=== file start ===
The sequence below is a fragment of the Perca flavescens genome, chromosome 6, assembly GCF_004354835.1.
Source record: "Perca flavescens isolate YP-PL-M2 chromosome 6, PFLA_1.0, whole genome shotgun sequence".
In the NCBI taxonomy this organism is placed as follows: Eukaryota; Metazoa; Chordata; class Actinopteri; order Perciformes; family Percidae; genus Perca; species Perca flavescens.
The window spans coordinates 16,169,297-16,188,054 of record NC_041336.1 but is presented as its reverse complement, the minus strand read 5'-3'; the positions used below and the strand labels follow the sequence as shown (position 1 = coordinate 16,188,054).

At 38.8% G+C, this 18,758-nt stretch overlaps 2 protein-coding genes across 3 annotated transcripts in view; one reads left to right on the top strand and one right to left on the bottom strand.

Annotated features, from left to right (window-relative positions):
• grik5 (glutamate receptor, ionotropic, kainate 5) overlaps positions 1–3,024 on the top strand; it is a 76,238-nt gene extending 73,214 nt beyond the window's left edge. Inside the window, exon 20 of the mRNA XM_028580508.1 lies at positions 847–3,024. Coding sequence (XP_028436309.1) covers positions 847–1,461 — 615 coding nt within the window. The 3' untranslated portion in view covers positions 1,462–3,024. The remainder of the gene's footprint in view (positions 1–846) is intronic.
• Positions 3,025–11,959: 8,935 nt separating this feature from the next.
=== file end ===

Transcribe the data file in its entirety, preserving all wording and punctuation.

The sequence below is a fragment of the Perca flavescens genome, chromosome 6, assembly GCF_004354835.1.
Source record: "Perca flavescens isolate YP-PL-M2 chromosome 6, PFLA_1.0, whole genome shotgun sequence".
In the NCBI taxonomy this organism is placed as follows: Eukaryota; Metazoa; Chordata; class Actinopteri; order Perciformes; family Percidae; genus Perca; species Perca flavescens.
The window spans coordinates 16,169,297-16,188,054 of record NC_041336.1 but is presented as its reverse complement, the minus strand read 5'-3'; the positions used below and the strand labels follow the sequence as shown (position 1 = coordinate 16,188,054).

At 38.8% G+C, this 18,758-nt stretch overlaps 2 protein-coding genes across 3 annotated transcripts in view; one reads left to right on the top strand and one right to left on the bottom strand.

Annotated features, from left to right (window-relative positions):
• grik5 (glutamate receptor, ionotropic, kainate 5) overlaps positions 1–3,024 on the top strand; it is a 76,238-nt gene extending 73,214 nt beyond the window's left edge. Inside the window, exon 20 of the mRNA XM_028580508.1 lies at positions 847–3,024. Coding sequence (XP_028436309.1) covers positions 847–1,461 — 615 coding nt within the window. The 3' untranslated portion in view covers positions 1,462–3,024. The remainder of the gene's footprint in view (positions 1–846) is intronic.
• Positions 3,025–11,959: 8,935 nt separating this feature from the next.